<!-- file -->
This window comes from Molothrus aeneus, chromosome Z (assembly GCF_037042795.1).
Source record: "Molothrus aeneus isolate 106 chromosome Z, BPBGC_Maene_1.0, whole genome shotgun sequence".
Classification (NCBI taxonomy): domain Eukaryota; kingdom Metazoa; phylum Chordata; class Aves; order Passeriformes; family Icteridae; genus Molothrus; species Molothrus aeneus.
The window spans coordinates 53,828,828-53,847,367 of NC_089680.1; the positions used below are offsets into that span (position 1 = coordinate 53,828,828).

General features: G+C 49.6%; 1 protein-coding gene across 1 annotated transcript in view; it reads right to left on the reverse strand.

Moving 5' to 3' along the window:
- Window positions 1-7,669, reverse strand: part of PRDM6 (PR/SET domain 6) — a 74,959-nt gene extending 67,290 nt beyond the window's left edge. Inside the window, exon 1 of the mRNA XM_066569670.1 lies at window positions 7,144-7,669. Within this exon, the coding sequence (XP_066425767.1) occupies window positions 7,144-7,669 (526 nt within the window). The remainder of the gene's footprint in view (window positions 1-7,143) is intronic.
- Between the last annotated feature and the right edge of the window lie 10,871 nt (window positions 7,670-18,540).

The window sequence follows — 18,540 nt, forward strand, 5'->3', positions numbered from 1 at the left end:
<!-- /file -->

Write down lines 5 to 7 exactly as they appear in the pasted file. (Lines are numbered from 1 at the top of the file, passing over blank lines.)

General features: G+C 49.6%; 1 protein-coding gene across 1 annotated transcript in view; it reads right to left on the reverse strand.

Moving 5' to 3' along the window:
- Window positions 1-7,669, reverse strand: part of PRDM6 (PR/SET domain 6) — a 74,959-nt gene extending 67,290 nt beyond the window's left edge. Inside the window, exon 1 of the mRNA XM_066569670.1 lies at window positions 7,144-7,669. Within this exon, the coding sequence (XP_066425767.1) occupies window positions 7,144-7,669 (526 nt within the window). The remainder of the gene's footprint in view (window positions 1-7,143) is intronic.